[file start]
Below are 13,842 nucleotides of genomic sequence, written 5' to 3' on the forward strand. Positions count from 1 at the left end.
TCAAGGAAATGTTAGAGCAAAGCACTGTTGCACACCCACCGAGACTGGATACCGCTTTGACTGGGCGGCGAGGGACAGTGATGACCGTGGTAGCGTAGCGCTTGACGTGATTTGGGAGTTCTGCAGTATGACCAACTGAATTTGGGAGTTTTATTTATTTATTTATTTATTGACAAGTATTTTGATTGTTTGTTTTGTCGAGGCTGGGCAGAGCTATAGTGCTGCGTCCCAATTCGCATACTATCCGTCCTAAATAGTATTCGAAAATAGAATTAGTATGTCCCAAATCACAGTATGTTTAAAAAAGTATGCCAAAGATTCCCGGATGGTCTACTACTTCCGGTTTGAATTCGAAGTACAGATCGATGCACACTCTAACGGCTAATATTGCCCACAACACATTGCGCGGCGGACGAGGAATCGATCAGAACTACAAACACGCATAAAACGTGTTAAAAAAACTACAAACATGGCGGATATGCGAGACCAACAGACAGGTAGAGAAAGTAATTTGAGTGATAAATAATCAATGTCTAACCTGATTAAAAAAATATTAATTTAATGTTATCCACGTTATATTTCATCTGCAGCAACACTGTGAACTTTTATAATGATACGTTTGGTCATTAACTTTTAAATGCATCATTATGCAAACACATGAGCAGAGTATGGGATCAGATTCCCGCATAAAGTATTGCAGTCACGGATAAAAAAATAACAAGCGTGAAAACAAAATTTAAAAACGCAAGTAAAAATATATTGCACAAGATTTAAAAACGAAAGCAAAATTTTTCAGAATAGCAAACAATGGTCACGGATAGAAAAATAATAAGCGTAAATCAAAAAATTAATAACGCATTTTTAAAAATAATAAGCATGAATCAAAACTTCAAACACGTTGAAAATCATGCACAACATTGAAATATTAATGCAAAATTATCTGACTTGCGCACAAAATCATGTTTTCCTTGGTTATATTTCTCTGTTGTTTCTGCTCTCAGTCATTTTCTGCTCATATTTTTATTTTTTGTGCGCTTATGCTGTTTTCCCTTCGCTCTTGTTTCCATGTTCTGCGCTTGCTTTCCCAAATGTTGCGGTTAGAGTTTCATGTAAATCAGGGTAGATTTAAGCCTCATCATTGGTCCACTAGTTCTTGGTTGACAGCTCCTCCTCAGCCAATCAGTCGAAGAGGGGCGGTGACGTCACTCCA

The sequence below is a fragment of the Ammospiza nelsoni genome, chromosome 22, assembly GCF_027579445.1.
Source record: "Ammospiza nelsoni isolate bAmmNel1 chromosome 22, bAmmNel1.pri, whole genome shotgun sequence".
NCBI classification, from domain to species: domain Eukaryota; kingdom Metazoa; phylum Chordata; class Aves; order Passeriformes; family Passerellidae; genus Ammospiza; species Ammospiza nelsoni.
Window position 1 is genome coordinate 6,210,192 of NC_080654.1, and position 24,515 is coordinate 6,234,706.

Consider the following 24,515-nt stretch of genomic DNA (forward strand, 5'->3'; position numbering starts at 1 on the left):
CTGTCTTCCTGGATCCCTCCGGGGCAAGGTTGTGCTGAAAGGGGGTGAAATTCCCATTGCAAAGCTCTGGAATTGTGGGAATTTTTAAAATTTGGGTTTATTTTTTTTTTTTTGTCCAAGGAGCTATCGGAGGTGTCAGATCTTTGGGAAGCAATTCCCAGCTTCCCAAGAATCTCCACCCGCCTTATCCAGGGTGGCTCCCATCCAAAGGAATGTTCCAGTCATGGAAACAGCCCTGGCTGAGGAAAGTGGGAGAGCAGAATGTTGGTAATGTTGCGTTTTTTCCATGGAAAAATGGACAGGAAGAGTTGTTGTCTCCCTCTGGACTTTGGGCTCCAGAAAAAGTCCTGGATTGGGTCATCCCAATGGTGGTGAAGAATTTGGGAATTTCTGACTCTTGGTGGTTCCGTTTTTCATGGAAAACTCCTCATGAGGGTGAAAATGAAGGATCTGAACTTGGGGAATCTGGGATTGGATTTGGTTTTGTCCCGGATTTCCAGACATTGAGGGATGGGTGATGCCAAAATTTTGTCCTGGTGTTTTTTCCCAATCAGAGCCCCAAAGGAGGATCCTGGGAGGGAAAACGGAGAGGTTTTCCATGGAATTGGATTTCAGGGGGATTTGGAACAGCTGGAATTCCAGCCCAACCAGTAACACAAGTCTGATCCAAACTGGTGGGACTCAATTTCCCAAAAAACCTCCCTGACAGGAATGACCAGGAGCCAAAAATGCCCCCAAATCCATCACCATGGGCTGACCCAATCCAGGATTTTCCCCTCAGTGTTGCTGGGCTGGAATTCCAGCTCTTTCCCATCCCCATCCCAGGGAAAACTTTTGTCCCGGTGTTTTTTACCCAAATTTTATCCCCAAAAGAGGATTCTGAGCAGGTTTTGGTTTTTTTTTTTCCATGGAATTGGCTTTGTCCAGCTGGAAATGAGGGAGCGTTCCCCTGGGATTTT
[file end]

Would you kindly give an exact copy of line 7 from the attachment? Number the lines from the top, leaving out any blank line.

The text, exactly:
Consider the following 24,515-nt stretch of genomic DNA (forward strand, 5'->3'; position numbering starts at 1 on the left):